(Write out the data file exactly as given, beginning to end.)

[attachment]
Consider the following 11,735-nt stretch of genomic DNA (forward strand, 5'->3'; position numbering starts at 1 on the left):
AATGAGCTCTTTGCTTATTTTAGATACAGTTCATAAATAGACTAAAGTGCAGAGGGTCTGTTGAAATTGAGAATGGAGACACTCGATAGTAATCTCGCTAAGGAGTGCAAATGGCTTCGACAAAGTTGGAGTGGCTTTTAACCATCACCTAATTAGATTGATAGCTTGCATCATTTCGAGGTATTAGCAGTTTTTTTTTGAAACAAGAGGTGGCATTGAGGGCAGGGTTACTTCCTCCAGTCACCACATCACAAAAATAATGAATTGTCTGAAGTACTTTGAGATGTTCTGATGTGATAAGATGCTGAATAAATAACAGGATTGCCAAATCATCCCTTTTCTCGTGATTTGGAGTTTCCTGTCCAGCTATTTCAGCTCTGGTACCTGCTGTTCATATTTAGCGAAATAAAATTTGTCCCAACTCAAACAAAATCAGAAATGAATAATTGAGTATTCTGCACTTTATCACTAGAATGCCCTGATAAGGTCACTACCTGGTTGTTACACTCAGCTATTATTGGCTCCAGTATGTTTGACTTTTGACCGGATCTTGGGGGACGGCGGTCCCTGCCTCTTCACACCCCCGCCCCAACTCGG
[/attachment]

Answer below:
Consider the following 11,735-nt stretch of genomic DNA (forward strand, 5'->3'; position numbering starts at 1 on the left):
AATGAGCTCTTTGCTTATTTTAGATACAGTTCATAAATAGACTAAAGTGCAGAGGGTCTGTTGAAATTGAGAATGGAGACACTCGATAGTAATCTCGCTAAGGAGTGCAAATGGCTTCGACAAAGTTGGAGTGGCTTTTAACCATCACCTAATTAGATTGATAGCTTGCATCATTTCGAGGTATTAGCAGTTTTTTTTTGAAACAAGAGGTGGCATTGAGGGCAGGGTTACTTCCTCCAGTCACCACATCACAAAAATAATGAATTGTCTGAAGTACTTTGAGATGTTCTGATGTGATAAGATGCTGAATAAATAACAGGATTGCCAAATCATCCCTTTTCTCGTGATTTGGAGTTTCCTGTCCAGCTATTTCAGCTCTGGTACCTGCTGTTCATATTTAGCGAAATAAAATTTGTCCCAACTCAAACAAAATCAGAAATGAATAATTGAGTATTCTGCACTTTATCACTAGAATGCCCTGATAAGGTCACTACCTGGTTGTTACACTCAGCTATTATTGGCTCCAGTATGTTTGACTTTTGACCGGATCTTGGGGGACGGCGGTCCCTGCCTCTTCACACCCCCGCCCCAACTCGG